Your new album ‘Starring…XXVIII’, will be your first solo album and features 25 artist across 28 tracks. What was the thought process behind the album and how did you make it possible?

I really wanted to make a record that brought together all the styles of music that have contributed to house and dance music. With all the artists, it gave me the vehicle to tailor these styles to them. The first thing I did was bring in the family. I had Josh Milan, my wife Anane, Lisa Fisher, Cindy Mizelle, who I’ve been working with for so many years since Nuyorican Soul, and back before that. Then I reached out to all the dream artists that I wanted to work with. It took about two years to put together, some of the tracks I had come up with a couple of years before, but the bulk of the project was those two years. My thing was I wanted to make 28 songs… real songs that are powerful. For so many years the DJ has taken the forefront and been the star in this sort of music, where the artists would take a step back. So for me it was important to bring these guys back out front where they belong and still keep the integrity of what I do as a DJ, producer and musician.

Lastly, I wanted to touch upon the return of house music and its dominance in underground music, especially in the UK now. How do you view the return as one half of Masters at Work and a pioneer of the genre?

Well, I think it’s a great thing. We embrace it and Kenny and I are excited about it. A lot of the music that’s being made is influenced by MAW, Kerri Chandler, and a lot of us that made music back in the ‘90s. You have to look it as the normal cycle, when we were making music in the ‘90s we were listening to music from the ‘70s and ‘80s. Now we’re in 2016, what are people listening to? The 90’s. And we happen to be all up in that – we’re lucky.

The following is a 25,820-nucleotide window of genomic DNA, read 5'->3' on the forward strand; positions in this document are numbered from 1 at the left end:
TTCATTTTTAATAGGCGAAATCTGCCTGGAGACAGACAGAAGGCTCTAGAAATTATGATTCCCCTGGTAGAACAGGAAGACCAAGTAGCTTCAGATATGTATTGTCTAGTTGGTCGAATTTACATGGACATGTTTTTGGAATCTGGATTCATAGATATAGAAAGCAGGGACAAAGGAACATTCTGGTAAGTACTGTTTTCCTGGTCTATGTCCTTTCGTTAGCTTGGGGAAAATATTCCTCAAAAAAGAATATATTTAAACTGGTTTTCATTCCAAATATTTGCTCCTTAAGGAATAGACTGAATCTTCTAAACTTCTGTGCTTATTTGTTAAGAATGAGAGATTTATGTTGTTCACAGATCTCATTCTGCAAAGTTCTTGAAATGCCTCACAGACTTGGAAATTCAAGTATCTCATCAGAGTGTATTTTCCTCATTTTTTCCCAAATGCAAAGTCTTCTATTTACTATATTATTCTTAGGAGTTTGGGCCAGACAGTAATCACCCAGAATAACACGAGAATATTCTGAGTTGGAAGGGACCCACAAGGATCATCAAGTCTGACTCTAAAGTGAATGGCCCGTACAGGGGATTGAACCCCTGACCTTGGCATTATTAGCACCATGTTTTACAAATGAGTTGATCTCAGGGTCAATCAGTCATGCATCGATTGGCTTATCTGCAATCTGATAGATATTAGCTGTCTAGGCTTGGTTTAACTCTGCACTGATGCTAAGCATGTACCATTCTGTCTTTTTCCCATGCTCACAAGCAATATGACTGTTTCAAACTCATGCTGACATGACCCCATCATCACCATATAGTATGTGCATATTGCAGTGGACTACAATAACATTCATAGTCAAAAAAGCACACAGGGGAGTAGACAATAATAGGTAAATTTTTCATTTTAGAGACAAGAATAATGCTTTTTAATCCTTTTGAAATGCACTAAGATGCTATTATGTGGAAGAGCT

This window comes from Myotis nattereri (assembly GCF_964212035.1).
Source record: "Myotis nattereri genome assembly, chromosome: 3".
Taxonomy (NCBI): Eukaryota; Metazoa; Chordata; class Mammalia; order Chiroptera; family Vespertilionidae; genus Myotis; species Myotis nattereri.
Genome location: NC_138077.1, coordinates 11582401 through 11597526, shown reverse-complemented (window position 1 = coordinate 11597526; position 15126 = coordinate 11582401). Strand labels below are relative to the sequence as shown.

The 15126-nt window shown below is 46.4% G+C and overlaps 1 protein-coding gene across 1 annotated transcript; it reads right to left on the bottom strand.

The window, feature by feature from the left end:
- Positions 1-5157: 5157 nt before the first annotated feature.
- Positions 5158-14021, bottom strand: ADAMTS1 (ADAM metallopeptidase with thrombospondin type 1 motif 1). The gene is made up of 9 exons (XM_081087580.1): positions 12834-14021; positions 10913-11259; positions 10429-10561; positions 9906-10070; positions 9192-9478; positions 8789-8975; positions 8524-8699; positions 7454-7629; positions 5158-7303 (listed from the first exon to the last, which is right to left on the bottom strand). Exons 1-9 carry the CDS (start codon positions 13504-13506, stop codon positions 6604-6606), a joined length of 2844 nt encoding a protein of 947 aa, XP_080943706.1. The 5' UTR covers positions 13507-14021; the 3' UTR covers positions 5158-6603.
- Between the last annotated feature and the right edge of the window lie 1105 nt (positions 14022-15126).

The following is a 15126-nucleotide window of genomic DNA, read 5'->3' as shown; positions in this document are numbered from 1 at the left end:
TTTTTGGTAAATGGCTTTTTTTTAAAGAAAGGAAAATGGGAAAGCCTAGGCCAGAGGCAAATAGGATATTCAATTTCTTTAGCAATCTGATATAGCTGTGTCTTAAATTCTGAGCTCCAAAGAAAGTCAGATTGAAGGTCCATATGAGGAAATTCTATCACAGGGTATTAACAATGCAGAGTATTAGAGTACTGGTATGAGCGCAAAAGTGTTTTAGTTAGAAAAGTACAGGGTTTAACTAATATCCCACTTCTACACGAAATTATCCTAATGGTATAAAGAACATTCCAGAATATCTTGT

It’s really cool and it’s the way new things come about. Everybody gets influenced by music from the past but people are still trying to create for the future and present. We fit right in because I feel a lot of our music was definitely before its time. It works now and it’s really nice that our records get played by a lot of the DJs, whether you’re into house music, tech-house, tech-soul, whatever you want to call it, I think it’s in a good place. We’re definitely doing a lot of festivals and playing in a lot of clubs around the world. It’s nice to see that house music came back to that place, but today! It’s nice that a lot of the young generation is embracing that sound and getting inspired by it.

It’s a good time for this album, you have good songs and you’re always going to be able to remix these songs. There are 20 originals on the album and 8 re-makes and of course I wanted to pay homage to the greats like Stevie Wonder, Stevie Rufus, Chaka Khan. One of my goals is to get a lot of the producers today and inspire them to want to make songs and want to produce artists of that caliber; I want people to really think about the song, that’s what I’m trying to do here.

Starring…XXVIII is out now on Vega Records. Order it here.

Words: Callum Wright

Featured image: Steven Benson